Previously I mentioned that the Virtual Private Gateway state is not attached to any VPC. We can reassign the VPN connection between VPCs by changing attachments.
To attach go back to Virtual Private Gateway and select your VPG and in Actions, button find Attach to VPC. Select your VPC and your VPG should be available to configure routing on VPC.
On VPC left the last thing to configure: routes. As we have assigned VPG, and networks from our home are known(are configured on VPN, with static routes), we can configure automated propagation of those rules to VPC route tables. To configure this perform:
- Go to Route tables
- Select routes assigned to VPC, or those which should have access to your home.
- Select Actions button, and choose Edit route propagation,
- Select Virtual private gateway
After a few seconds, the new route should be added As you can see, the last route is “Propagated”, and it’s target is my virtual private gateway.
Setup VPN on Unifi 🏠
Having configured AWS VPC, left the part to configure our router. In my home, I have Unifi Dream Machine, with the latest software (Network 7.1).
To create a VPN connection:
- Go to Settings > Teleport & VPN,
- Scroll down to Site-to-Site VPN and click Create,
Start filling out form. The Pre-Shared Key you could configure on Tunnel Options. If you have skipped this, go to the AWS VPN tab, and click Download Configuration. In his file you will find PSK to fill in point 1 and the Remote IP Address(point 4).
In the Remote Gateway/Subnets(point 3) put AWS VPC network addressing. In my case, it was
To align encryption options to Tunnel Options on AWS, select Manual in Advanced configuration and customize. Configure your parameters accordingly to this how you have configured them. I am recommending using AES-256 and higher DH Groups and use above image as an example..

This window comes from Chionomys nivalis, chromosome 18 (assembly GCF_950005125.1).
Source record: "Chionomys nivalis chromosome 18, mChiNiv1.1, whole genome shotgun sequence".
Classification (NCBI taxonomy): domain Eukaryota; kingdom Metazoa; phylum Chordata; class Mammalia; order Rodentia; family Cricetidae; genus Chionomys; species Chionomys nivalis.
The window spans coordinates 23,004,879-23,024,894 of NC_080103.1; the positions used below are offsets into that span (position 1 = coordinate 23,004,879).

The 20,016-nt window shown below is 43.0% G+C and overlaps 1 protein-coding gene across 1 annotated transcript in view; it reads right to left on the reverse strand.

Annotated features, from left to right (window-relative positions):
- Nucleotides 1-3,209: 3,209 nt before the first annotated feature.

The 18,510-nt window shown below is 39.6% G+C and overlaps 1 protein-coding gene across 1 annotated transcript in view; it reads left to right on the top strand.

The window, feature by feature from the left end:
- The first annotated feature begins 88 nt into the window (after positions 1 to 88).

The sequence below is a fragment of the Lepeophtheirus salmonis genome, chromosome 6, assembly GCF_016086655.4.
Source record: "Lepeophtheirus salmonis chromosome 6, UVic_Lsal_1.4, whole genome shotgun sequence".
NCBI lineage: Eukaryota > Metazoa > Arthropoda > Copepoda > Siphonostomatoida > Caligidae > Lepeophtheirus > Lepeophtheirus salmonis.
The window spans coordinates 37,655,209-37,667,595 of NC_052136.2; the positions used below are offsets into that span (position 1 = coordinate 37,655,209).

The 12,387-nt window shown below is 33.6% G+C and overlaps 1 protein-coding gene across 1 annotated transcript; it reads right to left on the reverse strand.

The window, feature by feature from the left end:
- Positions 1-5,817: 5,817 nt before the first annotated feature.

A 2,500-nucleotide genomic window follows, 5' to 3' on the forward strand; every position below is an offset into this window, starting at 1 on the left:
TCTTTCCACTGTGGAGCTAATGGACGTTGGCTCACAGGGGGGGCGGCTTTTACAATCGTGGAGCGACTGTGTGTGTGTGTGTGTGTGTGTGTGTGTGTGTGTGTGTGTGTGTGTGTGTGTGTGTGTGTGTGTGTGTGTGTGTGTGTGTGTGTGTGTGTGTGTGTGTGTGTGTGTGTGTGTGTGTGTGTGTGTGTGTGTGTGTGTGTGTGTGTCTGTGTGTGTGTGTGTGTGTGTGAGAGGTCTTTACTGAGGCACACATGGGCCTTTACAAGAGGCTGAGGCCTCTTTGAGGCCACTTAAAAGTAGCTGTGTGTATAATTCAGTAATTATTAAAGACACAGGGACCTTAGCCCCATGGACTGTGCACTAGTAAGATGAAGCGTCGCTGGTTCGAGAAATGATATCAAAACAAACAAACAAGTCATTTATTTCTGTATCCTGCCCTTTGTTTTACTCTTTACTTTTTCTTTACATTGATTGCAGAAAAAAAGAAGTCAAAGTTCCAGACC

Last step - testing 🪛
To check if you have a working VPN connection create an EC2 instance on this VPC.
I have created an instance with IP
172.31.34.95. This instance has a Security Group rule allowing for All Traffic from my home network.
When the VPN works and instance is up, a simple
ping can prove that everything is configured:
$ ping 172.31.34.95 -c 5 PING 172.31.34.95 (172.31.34.95) 56(84) bytes of data. 64 bytes from 172.31.34.95: icmp_seq=1 ttl=63 time=38.1 ms 64 bytes from 172.31.34.95: icmp_seq=2 ttl=63 time=38.2 ms 64 bytes from 172.31.34.95: icmp_seq=3 ttl=63 time=36.4 ms 64 bytes from 172.31.34.95: icmp_seq=4 ttl=63 time=38.3 ms 64 bytes from 172.31.34.95: icmp_seq=5 ttl=63 time=38.1 ms --- 172.31.34.95 ping statistics --- 5 packets transmitted, 5 received, 0% packet loss, time 4005ms rtt min/avg/max/mdev = 36.380/37.810/38.285/0.718 ms
If you are not sure that you are pinging EC2 take a look on ping response times. On local networks they are much lower.
Setting up VPN allows to make your infrastructure secure. You don’t have to expose ports on public internet to have access to cloud machines.
I have two network VLANs at home, should I configure some firewall rules if I don’t want to allow access from one of them?
Let’s assume you have two networks:
guest. If the
guest network should not have access to resources to VPN, on AWS VPN, in Static IP Prefixes configuration you have to set only
home network subnet.
Another thing are Security Groups, where we define allowed networks. If you will not set too wide network range, then it will also block access.